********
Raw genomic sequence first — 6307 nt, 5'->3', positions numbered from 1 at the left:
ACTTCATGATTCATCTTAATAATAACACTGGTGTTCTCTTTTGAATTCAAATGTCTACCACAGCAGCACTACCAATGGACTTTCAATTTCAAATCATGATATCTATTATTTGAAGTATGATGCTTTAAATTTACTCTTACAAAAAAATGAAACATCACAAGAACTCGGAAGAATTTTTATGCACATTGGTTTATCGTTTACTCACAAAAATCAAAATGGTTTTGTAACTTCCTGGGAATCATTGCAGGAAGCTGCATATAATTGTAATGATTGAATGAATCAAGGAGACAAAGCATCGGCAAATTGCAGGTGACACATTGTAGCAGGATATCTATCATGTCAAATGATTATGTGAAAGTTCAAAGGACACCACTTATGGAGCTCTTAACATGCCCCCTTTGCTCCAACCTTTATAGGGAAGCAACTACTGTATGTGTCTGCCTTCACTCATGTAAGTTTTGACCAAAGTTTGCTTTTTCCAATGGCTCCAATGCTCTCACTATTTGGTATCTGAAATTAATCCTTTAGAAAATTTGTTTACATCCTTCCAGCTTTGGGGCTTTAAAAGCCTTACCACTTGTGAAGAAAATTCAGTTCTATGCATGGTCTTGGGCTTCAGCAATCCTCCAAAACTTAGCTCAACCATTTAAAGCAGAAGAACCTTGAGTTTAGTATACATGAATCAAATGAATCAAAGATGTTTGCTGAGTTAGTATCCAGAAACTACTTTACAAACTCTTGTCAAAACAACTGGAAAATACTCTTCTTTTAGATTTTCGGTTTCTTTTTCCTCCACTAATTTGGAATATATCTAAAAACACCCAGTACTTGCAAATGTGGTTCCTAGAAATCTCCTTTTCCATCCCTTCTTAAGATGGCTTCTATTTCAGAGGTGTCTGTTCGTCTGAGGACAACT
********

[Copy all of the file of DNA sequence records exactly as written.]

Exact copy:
Raw genomic sequence first — 6307 nt, 5'->3', positions numbered from 1 at the left:
ACTTCATGATTCATCTTAATAATAACACTGGTGTTCTCTTTTGAATTCAAATGTCTACCACAGCAGCACTACCAATGGACTTTCAATTTCAAATCATGATATCTATTATTTGAAGTATGATGCTTTAAATTTACTCTTACAAAAAAATGAAACATCACAAGAACTCGGAAGAATTTTTATGCACATTGGTTTATCGTTTACTCACAAAAATCAAAATGGTTTTGTAACTTCCTGGGAATCATTGCAGGAAGCTGCATATAATTGTAATGATTGAATGAATCAAGGAGACAAAGCATCGGCAAATTGCAGGTGACACATTGTAGCAGGATATCTATCATGTCAAATGATTATGTGAAAGTTCAAAGGACACCACTTATGGAGCTCTTAACATGCCCCCTTTGCTCCAACCTTTATAGGGAAGCAACTACTGTATGTGTCTGCCTTCACTCATGTAAGTTTTGACCAAAGTTTGCTTTTTCCAATGGCTCCAATGCTCTCACTATTTGGTATCTGAAATTAATCCTTTAGAAAATTTGTTTACATCCTTCCAGCTTTGGGGCTTTAAAAGCCTTACCACTTGTGAAGAAAATTCAGTTCTATGCATGGTCTTGGGCTTCAGCAATCCTCCAAAACTTAGCTCAACCATTTAAAGCAGAAGAACCTTGAGTTTAGTATACATGAATCAAATGAATCAAAGATGTTTGCTGAGTTAGTATCCAGAAACTACTTTACAAACTCTTGTCAAAACAACTGGAAAATACTCTTCTTTTAGATTTTCGGTTTCTTTTTCCTCCACTAATTTGGAATATATCTAAAAACACCCAGTACTTGCAAATGTGGTTCCTAGAAATCTCCTTTTCCATCCCTTCTTAAGATGGCTTCTATTTCAGAGGTGTCTGTTCGTCTGAGGACAACT